2012 Draft Breakdown: Position-By-Position




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We break down the top draft prospects in the 2012 draft class by position.

CATCHER:
It's a good year for catchers, as the last time more than one catcher went in the top half of the first round was 2008, when Buster Posey went fifth, Kyle Skipworth went sixth and Jason Castro went 10th. The 2012 crop offers two backstops with impressive offensive potential for the position. On the college side, there's the reigning Southeastern Conference player of the year in Florida's Mike Zunino (5). His 19 home runs were good for seventh-most in college baseball last year and he led the Gators with a .371 average. Zunino is a solid defender and offers the intangibles scouts also look for in a catcher—he should know, his father Greg is a longtime scout, now with the Reds. For high schoolers, Stryker Trahan (12) has a unique profile. At 6-foot-1 and 220 pounds, Trahan is built like a fullback, but runs like a tailback. Deceptively fast for his size, the Mississippi commit offers solid-average speed. He has enormous hands and was born to catch. At the plate, he's a selective hitter and offers good loft and power potential from the left side. Texas Christian slugger Josh Elander (25) has some defensive questions to answer, but could get popped in the first round because of his righthanded power potential.

FIRST BASE: The top two first basemen in the class have similarities—namely light-tower power from the left side of the plate and double-duty on the mound. While Florida's Brian Johnson (8) is the draft's top two-way player, most scouts currently prefer him on the mound thanks to his workhorse 6-foot-4, 227-pound frame and advanced feel for a three-pitch mix. Joey Gallo (21) blasted 25 home runs last year as a high school junior and hit the 10th-longest home run (442 feet) in Petco Park history this summer at the Perfect Game  All-American Classic. He plays third base for his high school team, but the 6-foot-5, 205-pounder profiles best at first. He plays third base for his high school team, but the 6-foot-5, 205-pounder profiles best at first. While he has legitimate power, Gallo makes inconsistent contact. Unlike Johnson, Gallo is a righthanded pitcher and though he's relatively new to pitching, his fastball has reached 95 mph.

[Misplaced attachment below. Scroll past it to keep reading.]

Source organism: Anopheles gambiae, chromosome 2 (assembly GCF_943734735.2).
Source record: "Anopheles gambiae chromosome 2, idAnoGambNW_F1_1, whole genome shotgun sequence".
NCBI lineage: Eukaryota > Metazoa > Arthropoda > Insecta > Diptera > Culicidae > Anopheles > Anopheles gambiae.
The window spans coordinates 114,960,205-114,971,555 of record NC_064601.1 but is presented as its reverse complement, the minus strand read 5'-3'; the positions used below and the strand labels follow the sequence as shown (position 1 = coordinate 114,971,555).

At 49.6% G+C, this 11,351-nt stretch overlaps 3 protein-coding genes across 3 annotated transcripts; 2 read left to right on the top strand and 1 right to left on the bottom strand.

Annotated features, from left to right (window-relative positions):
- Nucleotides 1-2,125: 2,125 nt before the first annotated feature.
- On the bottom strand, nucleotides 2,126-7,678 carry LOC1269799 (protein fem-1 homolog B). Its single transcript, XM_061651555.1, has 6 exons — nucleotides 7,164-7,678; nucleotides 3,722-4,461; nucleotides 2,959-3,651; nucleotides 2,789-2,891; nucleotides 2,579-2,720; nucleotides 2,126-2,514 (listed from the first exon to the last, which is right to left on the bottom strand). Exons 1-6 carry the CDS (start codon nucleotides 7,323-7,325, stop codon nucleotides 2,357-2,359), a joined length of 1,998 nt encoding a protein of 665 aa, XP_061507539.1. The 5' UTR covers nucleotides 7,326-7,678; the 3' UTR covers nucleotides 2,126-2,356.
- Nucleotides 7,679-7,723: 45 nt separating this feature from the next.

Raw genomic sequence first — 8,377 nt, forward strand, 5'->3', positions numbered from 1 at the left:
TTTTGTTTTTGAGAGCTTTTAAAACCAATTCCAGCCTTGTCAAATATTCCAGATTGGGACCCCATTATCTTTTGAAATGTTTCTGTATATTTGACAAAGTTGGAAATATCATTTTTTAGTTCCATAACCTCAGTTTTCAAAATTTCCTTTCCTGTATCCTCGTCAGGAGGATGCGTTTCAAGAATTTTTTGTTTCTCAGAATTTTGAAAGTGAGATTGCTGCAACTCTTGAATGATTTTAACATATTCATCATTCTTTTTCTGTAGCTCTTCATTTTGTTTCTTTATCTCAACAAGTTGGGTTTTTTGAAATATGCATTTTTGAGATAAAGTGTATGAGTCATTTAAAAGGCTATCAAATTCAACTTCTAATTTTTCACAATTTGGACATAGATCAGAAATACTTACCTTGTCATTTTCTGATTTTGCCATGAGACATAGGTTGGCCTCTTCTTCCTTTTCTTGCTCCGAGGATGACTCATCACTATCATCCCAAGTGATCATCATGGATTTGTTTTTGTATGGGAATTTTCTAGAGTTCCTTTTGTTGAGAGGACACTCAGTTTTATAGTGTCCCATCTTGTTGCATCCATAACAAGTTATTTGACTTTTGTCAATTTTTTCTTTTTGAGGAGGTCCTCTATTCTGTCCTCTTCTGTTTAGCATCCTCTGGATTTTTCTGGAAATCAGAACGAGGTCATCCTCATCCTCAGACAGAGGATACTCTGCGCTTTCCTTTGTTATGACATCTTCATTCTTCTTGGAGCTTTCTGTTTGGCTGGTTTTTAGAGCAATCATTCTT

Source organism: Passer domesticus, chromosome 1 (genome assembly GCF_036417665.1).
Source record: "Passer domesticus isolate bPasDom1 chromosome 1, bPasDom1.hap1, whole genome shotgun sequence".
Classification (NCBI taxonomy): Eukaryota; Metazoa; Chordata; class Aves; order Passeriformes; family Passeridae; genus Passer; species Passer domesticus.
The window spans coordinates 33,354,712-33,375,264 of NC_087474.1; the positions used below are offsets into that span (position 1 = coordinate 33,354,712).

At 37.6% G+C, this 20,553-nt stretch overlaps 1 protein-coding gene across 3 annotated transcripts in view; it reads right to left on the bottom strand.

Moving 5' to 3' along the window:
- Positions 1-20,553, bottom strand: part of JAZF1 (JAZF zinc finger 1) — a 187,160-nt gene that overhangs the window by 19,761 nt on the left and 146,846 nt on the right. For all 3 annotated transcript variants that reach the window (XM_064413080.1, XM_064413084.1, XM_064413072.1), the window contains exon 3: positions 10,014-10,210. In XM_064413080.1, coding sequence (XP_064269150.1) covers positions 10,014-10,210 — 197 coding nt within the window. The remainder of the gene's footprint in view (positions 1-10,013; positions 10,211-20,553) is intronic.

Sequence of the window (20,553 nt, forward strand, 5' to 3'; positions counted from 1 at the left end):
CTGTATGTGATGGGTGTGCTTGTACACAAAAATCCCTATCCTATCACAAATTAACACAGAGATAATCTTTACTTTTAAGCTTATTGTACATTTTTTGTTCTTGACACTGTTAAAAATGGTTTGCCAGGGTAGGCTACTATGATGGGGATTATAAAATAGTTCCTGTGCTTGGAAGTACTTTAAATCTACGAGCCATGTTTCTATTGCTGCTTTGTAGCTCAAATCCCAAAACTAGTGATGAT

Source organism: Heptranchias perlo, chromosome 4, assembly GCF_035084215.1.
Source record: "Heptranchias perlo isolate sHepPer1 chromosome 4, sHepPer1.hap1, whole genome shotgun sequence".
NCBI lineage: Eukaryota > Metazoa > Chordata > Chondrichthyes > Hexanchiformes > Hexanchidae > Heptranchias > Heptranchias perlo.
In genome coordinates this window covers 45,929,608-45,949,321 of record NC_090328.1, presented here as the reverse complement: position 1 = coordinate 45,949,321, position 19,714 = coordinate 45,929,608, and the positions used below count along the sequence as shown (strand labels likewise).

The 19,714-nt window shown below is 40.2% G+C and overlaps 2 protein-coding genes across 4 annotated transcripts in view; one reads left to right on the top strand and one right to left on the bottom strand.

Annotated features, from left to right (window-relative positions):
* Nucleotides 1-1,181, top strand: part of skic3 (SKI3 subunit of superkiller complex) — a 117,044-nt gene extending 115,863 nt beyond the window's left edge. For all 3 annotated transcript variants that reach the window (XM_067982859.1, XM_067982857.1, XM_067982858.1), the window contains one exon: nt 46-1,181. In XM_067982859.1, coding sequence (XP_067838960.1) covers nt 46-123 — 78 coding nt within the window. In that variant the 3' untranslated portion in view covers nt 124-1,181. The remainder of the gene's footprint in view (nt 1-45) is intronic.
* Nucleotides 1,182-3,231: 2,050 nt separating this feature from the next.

MIDDLE INFIELD: Players who can stick at shortstop always fly off the board and there are three this year that have the talent to be taken in the top half of the first round. Arizona State's Deven Marrero (4) was a premium prospect coming out of high school and has only improved his stock with the Sun Devils. A silky defender, Marrero has Gold Glove potential in the big leagues. With a simple, compact swing, Marrero is currently a doubles hitter, but could grow into average power. He's a complete player with slightly above-average speed and good instincts on the bases. Gavin Cecchini (16) is leaner than his older brother Garin, a prospect in the Red Sox system. The increased mobility gives him good range at shortstop with above-average instincts, fluid fielding mechanics and a strong arm. He's a leader on the field who always plays hard and goes about the game the right way. A righthanded hitter, Cecchini hits everything on the screws and drives the ball hard to all fields. Puerto Rican shortstop Carlos Correa (17) may eventually outgrow the position, but he has smooth actions and above-average arm strength to get a chance to stick. One of the youngest players in this year's draft, the Miami recruit won't turn 18 until September. He already has a professional build and shows good power potential.